The Rufous Hummingbird is magical. The male’s iridescent throat glows brighter than a shiny copper penny and like most hummingbirds, whizzes through the air curiously hovering right in front of humans who ponder them.
(CNN) — The Rufous Hummingbird is magical. The male’s iridescent throat glows brighter than a shiny copper penny and like most hummingbirds, whizzes through the air curiously hovering right in front of humans who ponder them. The first time Mike Parr, president of the American Bird Conservancy, saw one, it was feeding on blossoms of a lemon tree in California.
“It was just one of those other-worldly sites. It was almost like a religious experience,” says Parr with awe and reverence.
“When they just turn their head and suddenly their throat catches the light – it lights up with this amazing color. It’s just magical, really. It just lights up like a beacon.”
They are one of the smallest hummingbirds at just over 3 inches long- but one of the feistiest.
They fly an astonishing 3,900 miles (one-way) from Alaska where they live in the summer to Mexico– one of the longest migratory journeys of any bird in the world compared to its body size, according to the Cornell Lab of Ornithology.
Californians enjoy them in the spring and Rocky Mountain residents in the fall as the birds feed on flower nectar and tiny insects in high mountain meadows, backyard flowers and hummingbird feeders.
But the Rufous hummingbird, like hundreds of other species, is teetering on the edge.
Birds are the “canary in a coal mine”
The Rufous hummingbird lost two-thirds of its population since 1970, according to the 2022 State of the Birds report.
These tiny creatures are one of 70 bird species on the “Tipping Point” list that will lose another fifty percent of their populations in the same time frame if conservation doesn’t improve. That list includes such flying beauties as the Golden-winged warbler with its stunning yellow cap and black mask.
The reasons, scientists say, are multi-fold: habitat loss from climate change and human development, glass collisions, invasive species (domestic cats) and pesticides; many of the same reasons all wildlife globally have plummeted.
So why should we care that birds are disappearing? One reason, says Parr, is their losses are a harbinger of what human beings face too.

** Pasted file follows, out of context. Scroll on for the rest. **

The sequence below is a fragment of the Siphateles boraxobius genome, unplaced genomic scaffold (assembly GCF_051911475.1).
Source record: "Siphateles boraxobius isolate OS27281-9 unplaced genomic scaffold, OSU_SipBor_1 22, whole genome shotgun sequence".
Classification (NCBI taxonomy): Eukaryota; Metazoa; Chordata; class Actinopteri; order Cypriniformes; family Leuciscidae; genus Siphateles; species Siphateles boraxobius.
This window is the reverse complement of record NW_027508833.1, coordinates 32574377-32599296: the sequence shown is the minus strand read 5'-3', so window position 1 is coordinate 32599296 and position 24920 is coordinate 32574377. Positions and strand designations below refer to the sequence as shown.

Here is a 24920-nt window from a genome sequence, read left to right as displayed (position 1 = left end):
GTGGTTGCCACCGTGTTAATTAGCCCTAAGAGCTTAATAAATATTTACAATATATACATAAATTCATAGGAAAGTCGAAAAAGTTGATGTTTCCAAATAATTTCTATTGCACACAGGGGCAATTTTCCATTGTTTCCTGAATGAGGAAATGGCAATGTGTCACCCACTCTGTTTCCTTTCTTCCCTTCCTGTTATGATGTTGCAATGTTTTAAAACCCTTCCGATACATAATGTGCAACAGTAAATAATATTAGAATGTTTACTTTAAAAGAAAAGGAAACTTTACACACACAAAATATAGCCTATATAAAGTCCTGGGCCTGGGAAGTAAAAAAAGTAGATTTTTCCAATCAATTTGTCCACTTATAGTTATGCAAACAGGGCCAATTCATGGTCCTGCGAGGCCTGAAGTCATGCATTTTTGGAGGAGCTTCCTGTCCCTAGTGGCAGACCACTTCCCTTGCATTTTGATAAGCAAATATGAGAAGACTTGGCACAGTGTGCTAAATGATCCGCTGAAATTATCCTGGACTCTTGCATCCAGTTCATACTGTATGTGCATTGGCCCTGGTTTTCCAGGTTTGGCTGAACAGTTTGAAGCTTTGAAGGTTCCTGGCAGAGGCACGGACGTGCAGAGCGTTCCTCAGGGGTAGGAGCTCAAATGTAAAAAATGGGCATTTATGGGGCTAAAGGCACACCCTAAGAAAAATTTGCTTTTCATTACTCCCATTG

“Birds are the canary in the coal mine,” says Parr. “We’re seeing evidence of some ecological collapse in North America as evidenced by loss of birds.”
Birds rely on nature just as we do – for the air we breathe, the water we drink, the food we eat, says Parr. As they lose habitat- from large stands of native forest, to open meadows, wetlands and marshes –we too are losing those resources.
“So as things start to unravel, if biological diversity and climate change both unravel simultaneously, the natural world around us that we depend on so much may not be as dependable as we’d like it to be.”
A second reason- birds are essential to our ecosystem. They pollinate flowers and disperse seeds. They eat insects and rodents keeping those populations in check.
Third, they are just beautiful- filling our sky with bird song although a little less every year.
“We don’t want to see birds disappear. So, rather than waiting until the last second, from a conservationist point of view- you just don’t want to see the bird get there in the first place,” Parr says.
“Unfortunately, wildlife doesn’t have its own voice.”
Things you can do to help save birds from extinction
Problem: Glass collisions
Solution: Decals or bird-friendly glass
Nearly 1 billion birds die every year in the United States due to collisions with glass. Birds see a reflection of sky and trees and think it’s habitat they can fly into. Birds not only hit high-rise office buildings but home windows as well. In fact, nearly half of all collisions occur at home windows according to the American Bird Conservancy. Collisions are most frequent during spring and especially fall migration but happen year-round.
The good news is there are ways to prevent these deaths. You can add see-through decals that are peel-on/peel-off, to your windows. Most reflect ultraviolet light- which we can’t see but really stands out for most birds. You don’t necessarily need to put them on all your windows, says Parr. “You can usually identify the windows which are the most problematic.” The American Bird Conservancy has labs which have tested products and deemed them bird-friendly.